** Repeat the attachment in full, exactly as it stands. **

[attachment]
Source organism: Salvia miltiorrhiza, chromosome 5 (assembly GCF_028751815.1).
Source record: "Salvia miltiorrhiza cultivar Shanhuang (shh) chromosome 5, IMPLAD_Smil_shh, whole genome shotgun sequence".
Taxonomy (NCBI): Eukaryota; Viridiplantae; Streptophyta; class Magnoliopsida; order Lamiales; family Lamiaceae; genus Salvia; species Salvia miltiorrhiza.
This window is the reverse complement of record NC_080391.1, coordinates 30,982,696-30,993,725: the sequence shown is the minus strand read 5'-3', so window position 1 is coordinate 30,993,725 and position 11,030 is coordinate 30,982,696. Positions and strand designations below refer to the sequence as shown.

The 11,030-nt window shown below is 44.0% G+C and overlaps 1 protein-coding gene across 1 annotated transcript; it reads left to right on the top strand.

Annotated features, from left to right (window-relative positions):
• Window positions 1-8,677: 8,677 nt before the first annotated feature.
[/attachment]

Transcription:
Source organism: Salvia miltiorrhiza, chromosome 5 (assembly GCF_028751815.1).
Source record: "Salvia miltiorrhiza cultivar Shanhuang (shh) chromosome 5, IMPLAD_Smil_shh, whole genome shotgun sequence".
Taxonomy (NCBI): Eukaryota; Viridiplantae; Streptophyta; class Magnoliopsida; order Lamiales; family Lamiaceae; genus Salvia; species Salvia miltiorrhiza.
This window is the reverse complement of record NC_080391.1, coordinates 30,982,696-30,993,725: the sequence shown is the minus strand read 5'-3', so window position 1 is coordinate 30,993,725 and position 11,030 is coordinate 30,982,696. Positions and strand designations below refer to the sequence as shown.

The 11,030-nt window shown below is 44.0% G+C and overlaps 1 protein-coding gene across 1 annotated transcript; it reads left to right on the top strand.

Annotated features, from left to right (window-relative positions):
• Window positions 1-8,677: 8,677 nt before the first annotated feature.